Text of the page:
and its health benefits
Dark chocolate is a type of chocolate with cacao content ranging from 45-59%. It has become increasingly popular in recent years, not only for its unique flavor but also for its many health benefits. While it may not offer the same intense sweetness as milk chocolate, dark chocolate is gaining recognition as a super food.
One of the most important components of dark chocolate is its cocoa content. Cocoa, a major component of dark chocolate, is made from the seed of the cacao tree. Just one serving of dark chocolate (1 square of a 100-gram bar) can provide 11-14 grams of cocoa. Cocoa is known for its antioxidant, anti-inflammatory, and anti-venom properties. This means it can protect the body from disease-causing molecules, reduce blood pressure and cholesterol levels, and even promote healthy digestion.
Dark chocolate also contains minerals such as magnesium, zinc, and iron, which are essential for human health. Magnesium helps to relax muscles and nerve cells, while zinc helps regulate hormones, boosts the immune system, and strengthens bones. Iron is essential for healthy red blood cells and healthy cell growth and development. Dark chocolate is also high in fiber, containing 3-10 grams per bar. This can help reduce cholesterol, support healthy digestion, and regulate blood sugar levels.
Dark chocolate also contains flavonoids, which are plant-based antioxidants that scavenge free radicals in the body. These free radicals can cause oxidative stress, which is linked to heart disease, cancer, and other chronic illnesses. By decreasing free radical damage, flavonoids can help reduce the risk of developing these diseases.
In addition to its nutritional and health benefits, dark chocolate also contains compounds such as endorphins, anandamide, serotonin, and phenylethylamine. Endorphins help promote feelings of pleasure and happiness, anandamide is an anti-convulsant, serotonin helps us to stay calm and relaxed, and phenylethylamine is known to improve mood and energy levels. All of these compounds can help boost mood, energy levels, and mental clarity.
Finally, dark chocolate is well known for its antioxidant properties. It contains several antioxidants, including catechins, proanthocyanidins, quercetin, and epicatechin, which can fight free radical damage in the body and reduce the risk of certain diseases. Research suggests that dark chocolate can also improve cognitive function and reduce the risk of developing cognitive decline associated with aging.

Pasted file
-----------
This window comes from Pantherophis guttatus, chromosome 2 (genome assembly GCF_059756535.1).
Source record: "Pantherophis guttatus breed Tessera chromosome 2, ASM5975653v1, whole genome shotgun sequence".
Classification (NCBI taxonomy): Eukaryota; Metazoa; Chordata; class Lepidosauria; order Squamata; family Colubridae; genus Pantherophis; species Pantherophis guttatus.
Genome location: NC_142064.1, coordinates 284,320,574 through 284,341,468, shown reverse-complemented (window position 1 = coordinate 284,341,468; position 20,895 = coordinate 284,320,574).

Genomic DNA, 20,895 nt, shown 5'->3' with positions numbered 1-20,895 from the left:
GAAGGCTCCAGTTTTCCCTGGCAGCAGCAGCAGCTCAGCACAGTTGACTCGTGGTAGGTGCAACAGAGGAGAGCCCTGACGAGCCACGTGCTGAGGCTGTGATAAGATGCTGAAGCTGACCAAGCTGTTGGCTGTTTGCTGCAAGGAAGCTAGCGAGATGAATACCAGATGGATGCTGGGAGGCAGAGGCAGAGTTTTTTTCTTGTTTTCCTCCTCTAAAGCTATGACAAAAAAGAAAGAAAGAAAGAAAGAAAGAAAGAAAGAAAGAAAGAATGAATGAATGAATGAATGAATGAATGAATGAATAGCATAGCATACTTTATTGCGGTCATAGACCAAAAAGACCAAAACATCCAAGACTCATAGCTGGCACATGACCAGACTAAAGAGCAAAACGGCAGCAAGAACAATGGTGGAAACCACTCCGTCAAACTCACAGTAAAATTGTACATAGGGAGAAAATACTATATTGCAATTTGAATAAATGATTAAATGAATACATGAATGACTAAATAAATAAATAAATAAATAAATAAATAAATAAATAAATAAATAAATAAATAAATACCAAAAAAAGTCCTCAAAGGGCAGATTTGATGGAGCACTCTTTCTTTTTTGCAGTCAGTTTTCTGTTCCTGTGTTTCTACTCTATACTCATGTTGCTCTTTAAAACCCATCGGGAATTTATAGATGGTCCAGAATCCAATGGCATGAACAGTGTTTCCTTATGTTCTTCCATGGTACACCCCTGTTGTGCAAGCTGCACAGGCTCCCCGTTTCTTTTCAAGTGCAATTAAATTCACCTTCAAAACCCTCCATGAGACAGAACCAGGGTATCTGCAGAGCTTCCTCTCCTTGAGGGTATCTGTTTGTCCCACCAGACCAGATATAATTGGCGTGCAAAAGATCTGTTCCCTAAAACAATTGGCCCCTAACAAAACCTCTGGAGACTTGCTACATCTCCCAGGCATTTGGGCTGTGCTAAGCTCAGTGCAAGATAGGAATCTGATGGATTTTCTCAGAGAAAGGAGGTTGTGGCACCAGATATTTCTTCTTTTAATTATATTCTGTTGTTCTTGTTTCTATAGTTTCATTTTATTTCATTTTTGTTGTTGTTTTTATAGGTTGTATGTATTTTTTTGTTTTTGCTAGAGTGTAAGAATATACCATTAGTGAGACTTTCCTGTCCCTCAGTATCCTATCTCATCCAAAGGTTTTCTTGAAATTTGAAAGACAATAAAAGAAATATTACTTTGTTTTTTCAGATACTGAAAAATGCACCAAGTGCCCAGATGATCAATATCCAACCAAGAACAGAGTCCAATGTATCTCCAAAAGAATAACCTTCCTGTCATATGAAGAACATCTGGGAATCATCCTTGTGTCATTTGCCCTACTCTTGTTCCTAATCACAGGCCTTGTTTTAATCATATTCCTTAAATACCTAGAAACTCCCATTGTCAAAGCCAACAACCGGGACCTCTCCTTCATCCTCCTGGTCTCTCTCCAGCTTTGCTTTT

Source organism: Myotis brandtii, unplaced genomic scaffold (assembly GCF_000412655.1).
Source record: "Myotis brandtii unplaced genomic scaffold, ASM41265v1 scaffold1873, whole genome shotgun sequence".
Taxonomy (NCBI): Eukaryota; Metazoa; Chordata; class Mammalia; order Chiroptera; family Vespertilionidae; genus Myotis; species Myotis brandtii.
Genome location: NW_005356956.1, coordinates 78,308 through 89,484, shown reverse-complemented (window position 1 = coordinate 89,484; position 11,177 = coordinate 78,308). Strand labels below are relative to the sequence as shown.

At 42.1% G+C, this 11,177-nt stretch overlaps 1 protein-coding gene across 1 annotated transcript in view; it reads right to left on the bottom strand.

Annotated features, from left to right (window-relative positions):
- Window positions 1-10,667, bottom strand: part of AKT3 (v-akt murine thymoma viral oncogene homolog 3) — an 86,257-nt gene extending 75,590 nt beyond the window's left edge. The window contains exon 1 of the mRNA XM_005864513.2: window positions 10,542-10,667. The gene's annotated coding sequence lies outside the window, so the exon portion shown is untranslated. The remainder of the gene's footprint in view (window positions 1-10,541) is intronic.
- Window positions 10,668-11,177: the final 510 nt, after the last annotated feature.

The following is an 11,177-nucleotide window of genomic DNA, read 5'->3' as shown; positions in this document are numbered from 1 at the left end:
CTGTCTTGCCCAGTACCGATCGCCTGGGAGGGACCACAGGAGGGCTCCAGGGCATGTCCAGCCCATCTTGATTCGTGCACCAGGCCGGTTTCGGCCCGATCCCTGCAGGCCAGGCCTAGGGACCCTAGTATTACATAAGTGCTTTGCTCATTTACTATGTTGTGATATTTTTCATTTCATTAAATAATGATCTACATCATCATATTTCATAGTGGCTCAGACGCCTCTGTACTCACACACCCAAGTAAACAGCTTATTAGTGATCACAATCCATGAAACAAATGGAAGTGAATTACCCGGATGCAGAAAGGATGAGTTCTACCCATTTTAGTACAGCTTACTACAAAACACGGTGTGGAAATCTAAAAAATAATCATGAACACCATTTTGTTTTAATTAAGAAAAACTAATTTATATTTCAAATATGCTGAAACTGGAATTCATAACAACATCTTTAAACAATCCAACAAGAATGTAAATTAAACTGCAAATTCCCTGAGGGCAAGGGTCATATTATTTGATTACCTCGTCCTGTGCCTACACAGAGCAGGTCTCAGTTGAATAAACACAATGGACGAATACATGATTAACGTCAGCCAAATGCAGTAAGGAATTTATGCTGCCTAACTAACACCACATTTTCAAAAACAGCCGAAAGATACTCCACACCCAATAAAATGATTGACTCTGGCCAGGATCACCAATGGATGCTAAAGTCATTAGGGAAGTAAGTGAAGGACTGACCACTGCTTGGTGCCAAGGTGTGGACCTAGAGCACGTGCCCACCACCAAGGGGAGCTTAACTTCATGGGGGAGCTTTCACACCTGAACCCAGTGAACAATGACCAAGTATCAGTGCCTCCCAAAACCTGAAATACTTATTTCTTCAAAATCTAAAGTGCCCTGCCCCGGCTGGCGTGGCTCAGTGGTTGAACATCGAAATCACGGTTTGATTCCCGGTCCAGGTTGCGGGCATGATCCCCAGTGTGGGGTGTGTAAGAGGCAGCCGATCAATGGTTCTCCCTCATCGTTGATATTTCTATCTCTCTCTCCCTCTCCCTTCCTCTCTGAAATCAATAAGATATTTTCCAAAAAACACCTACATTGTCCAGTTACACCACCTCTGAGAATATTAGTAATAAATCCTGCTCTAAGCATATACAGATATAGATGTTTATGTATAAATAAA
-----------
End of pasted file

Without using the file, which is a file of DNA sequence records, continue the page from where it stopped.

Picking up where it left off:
Despite its many health benefits, consuming dark chocolate (or any type of chocolate) in large quantities can lead to weight gain and other health issues. It is important to remember that dark chocolate is still a high-fat food and should always be consumed in moderation. To maximize health benefits and minimize health risks, practice mindful eating and limit your dark chocolate intake to about one to two ounces per day.
Dark chocolate can make for a delicious and nutritious snack option. Not only does it provide antioxidants, minerals, and other nutrients, it can also help to boost your mood, energy levels, and concentration. The key is to practice mindful eating and remember to enjoy dark chocolate in moderation.
Dark Chocolate: How it Travels From Cocoa Trees to Your Dinner Plate
It’s one of life’s small pleasures – popping a piece of dark chocolate into your mouth. But what happens before it gets to your dinner plate? How is the creamy and rich bar of chocolate created and how does it travel to the store shelves to be purchased? This post will take a scientifically-backed look at the path of dark chocolate from cocoa tree to dinner plate, including the harvesting, fermenting, drying, grinding, conching and tempering of cocoa beans.
Cocoa trees (Theobroma cacao) are native to the tropical regions of South America, from Colombia and Venezuela to Peru, Bolivia, and the Caribbean islands. As a crop, cocoa beans are highly sought after for their rich taste and health benefits. It is a key ingredient in many of our favorite chocolates, from dark to milk chocolate.
Cocoa trees can be found in a variety of climates, from humid jungles to cooler dry areas. However, they grow best in lighter soils and with bright, direct sunlight. Ideal temperatures range from 15º to 24º Celsius, usually with a rainfall of 1,400 to 2,000 millimetres each year.